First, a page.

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jonald_fyookball
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May 14, 2017, 05:49:36 PM
 #161

Orphaning makes up a small percentage of blocks.  This is known both from actual data and common sense:  If it takes milliseconds to validate a block and seconds to propagate one, compared with the fact that the entire network solves a block every 10 minutes, its a very small ratio.

So its better to ignore orphaning to simplify the conversation.

(facepalm)

for the third time
forget about % of VISIBLE orphans (theres more then you think. )

Nonsense.

An orphan only becomes an orphan because another valid block beat it out.

Since the time between valid blocks is so much larger than the propagation/validation time
(which is seconds, not minutes), the proportion of orphans to valid blocks has to be tiny.

The only way that, say, 5 orphans would be created during 1 valid block is if they
all happened to be published within a few seconds of each other -- which, given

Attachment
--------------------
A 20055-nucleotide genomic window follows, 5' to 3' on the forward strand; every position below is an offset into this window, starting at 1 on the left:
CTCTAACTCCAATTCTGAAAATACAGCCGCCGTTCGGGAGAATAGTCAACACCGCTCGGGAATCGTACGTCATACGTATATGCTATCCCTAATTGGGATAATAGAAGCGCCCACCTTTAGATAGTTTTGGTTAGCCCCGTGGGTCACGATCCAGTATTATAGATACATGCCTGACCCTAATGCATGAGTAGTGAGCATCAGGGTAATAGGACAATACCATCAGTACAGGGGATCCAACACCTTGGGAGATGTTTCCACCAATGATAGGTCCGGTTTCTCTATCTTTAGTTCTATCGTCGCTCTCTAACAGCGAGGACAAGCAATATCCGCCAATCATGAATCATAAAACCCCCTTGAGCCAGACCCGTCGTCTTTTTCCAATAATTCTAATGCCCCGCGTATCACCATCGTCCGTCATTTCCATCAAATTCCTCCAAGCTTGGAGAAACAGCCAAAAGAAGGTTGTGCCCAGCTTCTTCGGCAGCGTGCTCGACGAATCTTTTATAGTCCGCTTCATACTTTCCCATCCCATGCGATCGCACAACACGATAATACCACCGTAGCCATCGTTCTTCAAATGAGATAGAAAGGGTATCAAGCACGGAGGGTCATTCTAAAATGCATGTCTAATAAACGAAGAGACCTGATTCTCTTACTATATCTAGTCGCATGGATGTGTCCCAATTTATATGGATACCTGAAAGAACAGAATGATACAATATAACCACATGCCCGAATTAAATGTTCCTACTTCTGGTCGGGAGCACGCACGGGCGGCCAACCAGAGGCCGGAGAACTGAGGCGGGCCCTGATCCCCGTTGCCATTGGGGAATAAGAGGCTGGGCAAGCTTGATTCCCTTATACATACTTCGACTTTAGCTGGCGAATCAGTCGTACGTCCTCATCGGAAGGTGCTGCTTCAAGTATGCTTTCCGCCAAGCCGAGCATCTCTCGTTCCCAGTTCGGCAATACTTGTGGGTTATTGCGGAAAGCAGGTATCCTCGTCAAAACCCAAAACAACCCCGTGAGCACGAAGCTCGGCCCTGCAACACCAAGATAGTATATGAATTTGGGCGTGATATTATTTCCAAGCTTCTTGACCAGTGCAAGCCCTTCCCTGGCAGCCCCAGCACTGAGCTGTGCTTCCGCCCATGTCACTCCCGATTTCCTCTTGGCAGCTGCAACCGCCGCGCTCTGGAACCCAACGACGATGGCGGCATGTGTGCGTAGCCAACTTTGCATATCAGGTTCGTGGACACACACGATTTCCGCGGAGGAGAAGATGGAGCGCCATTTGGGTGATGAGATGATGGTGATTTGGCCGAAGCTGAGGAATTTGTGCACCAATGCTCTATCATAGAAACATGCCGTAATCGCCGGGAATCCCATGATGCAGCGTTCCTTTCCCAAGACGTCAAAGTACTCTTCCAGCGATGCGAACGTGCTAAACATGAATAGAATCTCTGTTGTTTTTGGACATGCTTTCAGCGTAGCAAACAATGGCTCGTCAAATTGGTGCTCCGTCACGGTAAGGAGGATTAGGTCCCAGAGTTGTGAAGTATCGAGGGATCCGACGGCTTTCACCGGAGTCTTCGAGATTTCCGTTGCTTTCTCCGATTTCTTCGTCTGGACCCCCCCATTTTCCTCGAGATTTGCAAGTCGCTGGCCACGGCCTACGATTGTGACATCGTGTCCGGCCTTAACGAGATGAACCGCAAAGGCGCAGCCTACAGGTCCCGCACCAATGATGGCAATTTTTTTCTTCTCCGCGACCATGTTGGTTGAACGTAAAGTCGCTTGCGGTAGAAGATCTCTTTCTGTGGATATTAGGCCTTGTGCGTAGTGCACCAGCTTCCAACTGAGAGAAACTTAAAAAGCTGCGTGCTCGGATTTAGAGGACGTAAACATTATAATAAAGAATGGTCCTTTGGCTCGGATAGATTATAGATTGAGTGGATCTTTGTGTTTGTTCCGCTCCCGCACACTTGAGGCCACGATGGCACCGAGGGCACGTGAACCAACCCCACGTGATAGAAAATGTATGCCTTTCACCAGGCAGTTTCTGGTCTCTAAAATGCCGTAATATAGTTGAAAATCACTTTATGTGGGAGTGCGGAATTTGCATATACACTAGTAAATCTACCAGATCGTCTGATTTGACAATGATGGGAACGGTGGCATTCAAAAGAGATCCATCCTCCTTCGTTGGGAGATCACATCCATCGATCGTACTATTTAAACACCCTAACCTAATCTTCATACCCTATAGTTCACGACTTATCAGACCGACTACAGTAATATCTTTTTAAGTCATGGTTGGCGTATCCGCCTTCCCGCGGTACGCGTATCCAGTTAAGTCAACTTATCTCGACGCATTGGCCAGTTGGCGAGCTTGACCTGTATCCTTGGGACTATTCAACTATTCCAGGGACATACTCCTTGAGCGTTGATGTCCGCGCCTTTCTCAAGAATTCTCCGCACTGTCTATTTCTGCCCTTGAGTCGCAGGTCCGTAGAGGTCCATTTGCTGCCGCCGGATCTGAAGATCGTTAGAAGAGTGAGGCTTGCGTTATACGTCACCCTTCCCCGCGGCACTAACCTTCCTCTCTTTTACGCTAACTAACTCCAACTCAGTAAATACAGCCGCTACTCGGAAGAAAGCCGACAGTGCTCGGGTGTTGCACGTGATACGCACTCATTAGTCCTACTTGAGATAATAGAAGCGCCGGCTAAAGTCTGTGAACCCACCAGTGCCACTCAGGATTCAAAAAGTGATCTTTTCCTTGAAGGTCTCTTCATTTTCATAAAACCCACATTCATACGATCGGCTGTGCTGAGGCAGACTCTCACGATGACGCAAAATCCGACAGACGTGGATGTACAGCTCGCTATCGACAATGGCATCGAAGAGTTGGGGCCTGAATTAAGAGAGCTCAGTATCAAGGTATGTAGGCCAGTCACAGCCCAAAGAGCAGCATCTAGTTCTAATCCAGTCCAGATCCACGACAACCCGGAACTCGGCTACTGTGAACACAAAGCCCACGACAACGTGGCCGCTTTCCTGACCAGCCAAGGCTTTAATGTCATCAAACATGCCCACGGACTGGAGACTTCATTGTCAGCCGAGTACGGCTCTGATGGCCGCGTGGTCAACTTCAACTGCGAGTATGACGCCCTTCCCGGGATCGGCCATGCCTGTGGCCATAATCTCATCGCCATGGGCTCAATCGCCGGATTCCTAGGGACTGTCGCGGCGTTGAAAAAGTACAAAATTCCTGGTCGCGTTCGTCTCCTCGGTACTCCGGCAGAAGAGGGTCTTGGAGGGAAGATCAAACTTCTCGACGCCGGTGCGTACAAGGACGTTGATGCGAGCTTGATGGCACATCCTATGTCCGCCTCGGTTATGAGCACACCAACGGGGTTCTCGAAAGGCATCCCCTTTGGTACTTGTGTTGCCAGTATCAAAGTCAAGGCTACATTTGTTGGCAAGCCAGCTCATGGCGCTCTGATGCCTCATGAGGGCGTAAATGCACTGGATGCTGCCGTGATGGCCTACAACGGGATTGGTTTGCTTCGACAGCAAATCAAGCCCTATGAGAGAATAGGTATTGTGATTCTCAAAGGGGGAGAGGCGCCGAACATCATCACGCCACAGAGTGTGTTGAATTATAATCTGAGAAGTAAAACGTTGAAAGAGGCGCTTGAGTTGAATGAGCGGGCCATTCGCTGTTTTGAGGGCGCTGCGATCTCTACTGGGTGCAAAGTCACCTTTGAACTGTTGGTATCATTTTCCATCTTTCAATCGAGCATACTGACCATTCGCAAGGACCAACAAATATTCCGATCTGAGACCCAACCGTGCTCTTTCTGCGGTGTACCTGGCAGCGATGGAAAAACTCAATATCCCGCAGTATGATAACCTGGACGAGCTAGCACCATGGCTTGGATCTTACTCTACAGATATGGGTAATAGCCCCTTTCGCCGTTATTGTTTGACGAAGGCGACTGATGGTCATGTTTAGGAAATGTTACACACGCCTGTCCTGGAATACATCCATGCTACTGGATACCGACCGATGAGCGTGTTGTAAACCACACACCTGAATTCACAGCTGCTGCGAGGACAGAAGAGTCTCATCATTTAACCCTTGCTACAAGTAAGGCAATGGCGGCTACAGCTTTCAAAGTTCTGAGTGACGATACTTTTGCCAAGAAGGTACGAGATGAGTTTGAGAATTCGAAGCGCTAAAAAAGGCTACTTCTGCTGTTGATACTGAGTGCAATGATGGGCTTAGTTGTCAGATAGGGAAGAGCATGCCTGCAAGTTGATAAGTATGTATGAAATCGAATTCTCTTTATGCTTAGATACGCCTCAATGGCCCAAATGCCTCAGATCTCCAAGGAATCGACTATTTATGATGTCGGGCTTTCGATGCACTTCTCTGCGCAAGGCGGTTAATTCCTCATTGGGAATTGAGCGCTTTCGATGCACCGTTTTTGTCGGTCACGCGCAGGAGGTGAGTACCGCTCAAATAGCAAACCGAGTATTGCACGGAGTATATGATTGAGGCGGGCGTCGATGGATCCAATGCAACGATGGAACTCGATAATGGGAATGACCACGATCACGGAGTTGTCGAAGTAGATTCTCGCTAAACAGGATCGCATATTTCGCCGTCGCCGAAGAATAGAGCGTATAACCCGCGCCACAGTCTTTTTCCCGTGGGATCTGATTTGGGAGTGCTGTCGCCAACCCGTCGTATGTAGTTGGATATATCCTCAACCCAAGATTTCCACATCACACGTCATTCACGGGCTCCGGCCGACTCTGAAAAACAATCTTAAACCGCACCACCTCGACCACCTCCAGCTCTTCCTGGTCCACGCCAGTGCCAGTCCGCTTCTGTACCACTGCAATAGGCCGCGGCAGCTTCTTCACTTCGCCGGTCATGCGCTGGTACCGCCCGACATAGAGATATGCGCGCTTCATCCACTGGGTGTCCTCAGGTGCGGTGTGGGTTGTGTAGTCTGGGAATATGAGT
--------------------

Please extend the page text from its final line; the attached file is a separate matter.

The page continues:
that valid blocks only occur about every 600 seconds, is quite unlikely.

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May 14, 2017, 06:26:33 PM
 #162

Moral of this topic:  franky1 isn't listening to a vast selection of technically proficient users explaining in detail why his perception of mining is wrong.

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May 14, 2017, 06:34:47 PM
 #163

(facepalm)

for the third time
forget about % of VISIBLE orphans (theres more then you think. )

Nonsense.

An orphan only becomes an orphan because another valid block beat it out.

Since the time between valid blocks is so much larger than the propagation/validation time